As violence work, policing exceeds the institution of the police. Indeed, the latest bout of American invasions that cluster under the label “global war on terror” have been framed as policing operations by American officials as well as scholars. What, then, is the relationship between these two violence workers, the soldier and the police officer? Should we characterize violence work, from Ferguson to Fallujah, as “policing”? And if so, how? What productive analytics, politics, and solidarities can such a framing underwrite? Equally important, what significant inequalities in the global regimes of power does such an analytic obscure? This special issue of Public Culture leverages the strengths of an interdisciplinary conversation to examine the discourses and practices of policing as a concept.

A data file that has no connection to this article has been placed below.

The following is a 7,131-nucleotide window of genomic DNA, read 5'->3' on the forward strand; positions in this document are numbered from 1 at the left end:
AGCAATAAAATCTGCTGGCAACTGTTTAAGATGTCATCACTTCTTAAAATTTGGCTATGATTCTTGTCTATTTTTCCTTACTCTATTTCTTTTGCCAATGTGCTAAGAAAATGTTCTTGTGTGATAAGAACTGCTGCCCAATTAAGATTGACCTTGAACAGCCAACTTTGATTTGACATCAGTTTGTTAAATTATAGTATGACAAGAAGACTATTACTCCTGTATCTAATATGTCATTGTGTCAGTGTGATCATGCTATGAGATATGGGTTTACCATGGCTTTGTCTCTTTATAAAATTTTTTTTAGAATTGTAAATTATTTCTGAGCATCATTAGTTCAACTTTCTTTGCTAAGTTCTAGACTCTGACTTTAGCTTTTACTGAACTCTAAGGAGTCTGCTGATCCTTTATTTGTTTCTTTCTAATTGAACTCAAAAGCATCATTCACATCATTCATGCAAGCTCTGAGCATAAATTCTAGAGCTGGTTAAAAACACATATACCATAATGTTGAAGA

Violence Work and the Police Order
Madiha Tahir is a doctoral candidate at Columbia University researching the spatial and surveillance politics of (semi)autonomous warfare. She is the recipient of the Wenner-Gren dissertation fieldwork grant. Tahir is the director of Wounds of Waziristan (2013), an essay film on survivors of drone attacks and the coeditor of an edited volume of essays, Dispatches from Pakistan (2012). She cofounded Tanqeed (www.tanqeed.org), a bilingual digital journal that publishes critical essays by scholars and journalists, with Mahvish Ahmad.
Madiha Tahir; Violence Work and the Police Order. Public Culture 1 September 2019; 31 (3): 409–418. doi: https://doi.org/10.1215/08992363-7532643
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